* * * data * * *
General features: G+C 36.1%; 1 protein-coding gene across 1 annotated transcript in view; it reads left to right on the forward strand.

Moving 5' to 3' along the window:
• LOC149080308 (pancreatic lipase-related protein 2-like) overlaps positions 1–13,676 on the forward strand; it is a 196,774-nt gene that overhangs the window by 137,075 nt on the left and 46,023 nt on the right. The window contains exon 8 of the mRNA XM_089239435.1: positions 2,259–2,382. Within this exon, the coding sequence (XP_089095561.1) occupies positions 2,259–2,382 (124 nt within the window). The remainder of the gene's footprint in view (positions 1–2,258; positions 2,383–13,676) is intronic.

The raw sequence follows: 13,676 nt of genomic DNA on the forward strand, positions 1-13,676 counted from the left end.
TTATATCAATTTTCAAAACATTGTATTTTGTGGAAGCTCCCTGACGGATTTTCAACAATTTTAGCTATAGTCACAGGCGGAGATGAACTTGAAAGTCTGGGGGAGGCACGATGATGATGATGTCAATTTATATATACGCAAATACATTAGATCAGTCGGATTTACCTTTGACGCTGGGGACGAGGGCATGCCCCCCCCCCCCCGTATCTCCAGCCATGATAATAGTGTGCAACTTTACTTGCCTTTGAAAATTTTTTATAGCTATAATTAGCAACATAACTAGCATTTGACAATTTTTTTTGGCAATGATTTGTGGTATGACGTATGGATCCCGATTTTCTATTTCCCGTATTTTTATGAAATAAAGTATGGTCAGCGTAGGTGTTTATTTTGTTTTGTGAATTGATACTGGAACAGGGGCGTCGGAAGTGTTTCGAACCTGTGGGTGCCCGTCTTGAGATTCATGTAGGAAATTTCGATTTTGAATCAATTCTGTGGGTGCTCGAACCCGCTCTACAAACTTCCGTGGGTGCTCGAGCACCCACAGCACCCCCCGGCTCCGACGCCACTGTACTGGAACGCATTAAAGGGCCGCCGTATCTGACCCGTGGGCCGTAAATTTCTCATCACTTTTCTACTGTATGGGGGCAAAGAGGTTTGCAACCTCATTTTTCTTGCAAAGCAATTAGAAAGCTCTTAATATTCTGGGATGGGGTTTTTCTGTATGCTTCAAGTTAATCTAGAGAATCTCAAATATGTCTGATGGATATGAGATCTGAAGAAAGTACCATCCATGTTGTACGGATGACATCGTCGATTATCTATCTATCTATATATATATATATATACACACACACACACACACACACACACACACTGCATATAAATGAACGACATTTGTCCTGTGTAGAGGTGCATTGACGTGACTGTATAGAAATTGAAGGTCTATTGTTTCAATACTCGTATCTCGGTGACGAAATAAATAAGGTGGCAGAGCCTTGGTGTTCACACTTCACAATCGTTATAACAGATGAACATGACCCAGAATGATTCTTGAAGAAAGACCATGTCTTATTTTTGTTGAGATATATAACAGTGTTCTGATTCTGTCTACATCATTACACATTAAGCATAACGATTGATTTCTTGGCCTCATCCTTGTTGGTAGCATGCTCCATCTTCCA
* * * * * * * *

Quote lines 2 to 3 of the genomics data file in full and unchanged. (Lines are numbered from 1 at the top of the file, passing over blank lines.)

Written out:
Moving 5' to 3' along the window:
• LOC149080308 (pancreatic lipase-related protein 2-like) overlaps positions 1–13,676 on the forward strand; it is a 196,774-nt gene that overhangs the window by 137,075 nt on the left and 46,023 nt on the right. The window contains exon 8 of the mRNA XM_089239435.1: positions 2,259–2,382. Within this exon, the coding sequence (XP_089095561.1) occupies positions 2,259–2,382 (124 nt within the window). The remainder of the gene's footprint in view (positions 1–2,258; positions 2,383–13,676) is intronic.